Beneficial species (Carabidae and Staphylinidae) respond to tillage practices


Stokes-Rees, J. and Scott, I. 2022. Beneficial species (Carabidae and Staphylinidae) respond to tillage practices. Oral presentation for the Living Labs Ontario Summer Field Days, No-till potato, Orchard Hill Farm, St. Thomas, Ontario, August 29, 2022.

Plain language summary

Agricultural practices that promote sustainability in the agri-ecosystem are key to enhancing productivity, yield and cost-benefits for growers. The objectives of the Ontario Living Laboratories program was to conduct on-farm research in collaboration with growers in order to demonstrate the benefits of practices that reduce or eliminate the need for tillage. One farm that uses cover crops prior to planting vegetable crops to replace tillage over the season was chosen for field trials to examine the effects on pest and beneficial insects. Over the course of the potato crop growth the farmer assessed feeding damage and the presence of Colorado potato beetles in rows where tillage had been used to reduce weeds compared to the growth of cover crops. AAFC researchers monitored ground beetles using pitfall traps during the same period to assess differences between the 2 practices. It was observed that fewer potato beetles were found on potato plants grown with cover crop, while in contrast there was a greater abundance of ground beetles collected in the same rows. The field day presentation highlighted these findings to those in attendance.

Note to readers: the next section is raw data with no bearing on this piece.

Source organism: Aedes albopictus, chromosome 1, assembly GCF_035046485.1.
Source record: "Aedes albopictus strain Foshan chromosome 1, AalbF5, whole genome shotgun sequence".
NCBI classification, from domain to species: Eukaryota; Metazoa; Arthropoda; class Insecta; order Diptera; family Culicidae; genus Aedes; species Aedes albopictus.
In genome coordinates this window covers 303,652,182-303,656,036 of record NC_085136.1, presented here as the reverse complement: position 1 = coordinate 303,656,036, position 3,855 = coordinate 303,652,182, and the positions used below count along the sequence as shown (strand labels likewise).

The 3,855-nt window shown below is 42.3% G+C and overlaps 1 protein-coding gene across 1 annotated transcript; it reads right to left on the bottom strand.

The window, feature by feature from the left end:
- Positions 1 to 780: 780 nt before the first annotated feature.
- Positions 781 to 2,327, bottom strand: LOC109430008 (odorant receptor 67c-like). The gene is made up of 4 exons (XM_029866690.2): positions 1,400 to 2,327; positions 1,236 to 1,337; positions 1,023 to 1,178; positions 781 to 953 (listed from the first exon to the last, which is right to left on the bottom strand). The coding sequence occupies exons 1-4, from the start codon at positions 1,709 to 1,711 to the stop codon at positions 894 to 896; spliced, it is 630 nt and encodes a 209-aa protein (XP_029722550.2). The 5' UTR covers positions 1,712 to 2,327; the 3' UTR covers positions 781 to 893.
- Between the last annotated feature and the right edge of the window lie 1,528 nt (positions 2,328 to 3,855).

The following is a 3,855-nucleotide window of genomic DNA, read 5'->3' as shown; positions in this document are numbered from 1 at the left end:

Farmers are familiar with the soil organisms that cause harm to valuable crops such as pathogenic microbes or root-eating grubs. Less is known about soil organisms that can benefit agroecosystems. Examples of beneficial arthropods include carabid beetle larvae that prey on pests, or earthworms that decompose and cycle nutrients. By measuring the richness of mesofauna and macro-invertebrates, as well as the ratio of pests:beneficial organisms, it is possible to extrapolate a level of soil quality that can be a goal for sustainable or resilient farmland. The biodiversity component of ONLL project was interested in comparing the abundance and diversity of soil organisms found after two farming practices: tilling and no-till + cover crop. Tilling is used to eliminate weeds prior to crop transplantation/seeding. However, the long-term impacts of tilling are recognized as detrimental to soil quality. We know that tilling dries out and erodes the soils, draining it of available nutrients and making it inhabitable to many soil life-forms. A no-till or low-till practice, such as that conducted at Orchard Hill Farms, uses a cover crop method to suppress weeds instead.

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